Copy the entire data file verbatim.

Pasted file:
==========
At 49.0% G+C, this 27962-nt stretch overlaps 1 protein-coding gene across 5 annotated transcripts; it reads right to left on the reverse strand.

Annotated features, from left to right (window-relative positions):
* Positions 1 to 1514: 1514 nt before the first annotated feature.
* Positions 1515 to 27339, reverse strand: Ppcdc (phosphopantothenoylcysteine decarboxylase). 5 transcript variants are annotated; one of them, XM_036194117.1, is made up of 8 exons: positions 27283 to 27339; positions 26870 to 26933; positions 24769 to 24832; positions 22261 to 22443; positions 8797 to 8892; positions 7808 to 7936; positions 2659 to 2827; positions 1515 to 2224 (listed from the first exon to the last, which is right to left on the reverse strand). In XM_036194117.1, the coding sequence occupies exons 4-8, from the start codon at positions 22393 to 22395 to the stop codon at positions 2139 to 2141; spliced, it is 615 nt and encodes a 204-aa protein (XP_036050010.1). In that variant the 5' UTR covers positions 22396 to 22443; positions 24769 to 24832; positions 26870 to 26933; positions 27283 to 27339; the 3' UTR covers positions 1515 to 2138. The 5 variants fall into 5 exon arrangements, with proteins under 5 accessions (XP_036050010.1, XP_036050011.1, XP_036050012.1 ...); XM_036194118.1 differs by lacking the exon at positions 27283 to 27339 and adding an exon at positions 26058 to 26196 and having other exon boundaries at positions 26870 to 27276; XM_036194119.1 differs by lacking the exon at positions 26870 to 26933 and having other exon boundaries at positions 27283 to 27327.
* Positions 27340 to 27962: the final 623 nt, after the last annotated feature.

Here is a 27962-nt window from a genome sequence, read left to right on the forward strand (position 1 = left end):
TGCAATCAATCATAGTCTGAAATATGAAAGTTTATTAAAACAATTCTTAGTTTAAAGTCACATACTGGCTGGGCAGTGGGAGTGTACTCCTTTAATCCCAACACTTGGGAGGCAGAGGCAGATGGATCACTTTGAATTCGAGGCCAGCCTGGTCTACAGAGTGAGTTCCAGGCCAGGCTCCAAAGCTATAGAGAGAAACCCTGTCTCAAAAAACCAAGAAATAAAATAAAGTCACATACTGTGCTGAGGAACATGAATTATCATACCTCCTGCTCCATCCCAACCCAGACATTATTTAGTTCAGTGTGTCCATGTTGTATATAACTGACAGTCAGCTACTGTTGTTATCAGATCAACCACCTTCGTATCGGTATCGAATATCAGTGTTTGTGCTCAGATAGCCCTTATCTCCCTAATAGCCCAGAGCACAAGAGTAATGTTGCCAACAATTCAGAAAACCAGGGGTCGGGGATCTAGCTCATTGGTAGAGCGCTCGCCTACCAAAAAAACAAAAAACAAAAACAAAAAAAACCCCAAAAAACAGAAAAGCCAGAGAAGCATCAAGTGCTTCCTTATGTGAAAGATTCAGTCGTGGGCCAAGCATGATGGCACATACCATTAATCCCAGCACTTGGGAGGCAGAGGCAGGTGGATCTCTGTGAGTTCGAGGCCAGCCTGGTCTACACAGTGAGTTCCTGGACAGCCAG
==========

At 49.0% G+C, this 27962-nt stretch overlaps 1 protein-coding gene across 5 annotated transcripts; it reads right to left on the reverse strand.

Annotated features, from left to right (window-relative positions):
* Positions 1 to 1514: 1514 nt before the first annotated feature.
* Positions 1515 to 27339, reverse strand: Ppcdc (phosphopantothenoylcysteine decarboxylase). 5 transcript variants are annotated; one of them, XM_036194117.1, is made up of 8 exons: positions 27283 to 27339; positions 26870 to 26933; positions 24769 to 24832; positions 22261 to 22443; positions 8797 to 8892; positions 7808 to 7936; positions 2659 to 2827; positions 1515 to 2224 (listed from the first exon to the last, which is right to left on the reverse strand). In XM_036194117.1, the coding sequence occupies exons 4-8, from the start codon at positions 22393 to 22395 to the stop codon at positions 2139 to 2141; spliced, it is 615 nt and encodes a 204-aa protein (XP_036050010.1). In that variant the 5' UTR covers positions 22396 to 22443; positions 24769 to 24832; positions 26870 to 26933; positions 27283 to 27339; the 3' UTR covers positions 1515 to 2138. The 5 variants fall into 5 exon arrangements, with proteins under 5 accessions (XP_036050010.1, XP_036050011.1, XP_036050012.1 ...); XM_036194118.1 differs by lacking the exon at positions 27283 to 27339 and adding an exon at positions 26058 to 26196 and having other exon boundaries at positions 26870 to 27276; XM_036194119.1 differs by lacking the exon at positions 26870 to 26933 and having other exon boundaries at positions 27283 to 27327.
* Positions 27340 to 27962: the final 623 nt, after the last annotated feature.

Here is a 27962-nt window from a genome sequence, read left to right on the forward strand (position 1 = left end):
TGCAATCAATCATAGTCTGAAATATGAAAGTTTATTAAAACAATTCTTAGTTTAAAGTCACATACTGGCTGGGCAGTGGGAGTGTACTCCTTTAATCCCAACACTTGGGAGGCAGAGGCAGATGGATCACTTTGAATTCGAGGCCAGCCTGGTCTACAGAGTGAGTTCCAGGCCAGGCTCCAAAGCTATAGAGAGAAACCCTGTCTCAAAAAACCAAGAAATAAAATAAAGTCACATACTGTGCTGAGGAACATGAATTATCATACCTCCTGCTCCATCCCAACCCAGACATTATTTAGTTCAGTGTGTCCATGTTGTATATAACTGACAGTCAGCTACTGTTGTTATCAGATCAACCACCTTCGTATCGGTATCGAATATCAGTGTTTGTGCTCAGATAGCCCTTATCTCCCTAATAGCCCAGAGCACAAGAGTAATGTTGCCAACAATTCAGAAAACCAGGGGTCGGGGATCTAGCTCATTGGTAGAGCGCTCGCCTACCAAAAAAACAAAAAACAAAAACAAAAAAAACCCCAAAAAACAGAAAAGCCAGAGAAGCATCAAGTGCTTCCTTATGTGAAAGATTCAGTCGTGGGCCAAGCATGATGGCACATACCATTAATCCCAGCACTTGGGAGGCAGAGGCAGGTGGATCTCTGTGAGTTCGAGGCCAGCCTGGTCTACACAGTGAGTTCCTGGACAGCCAG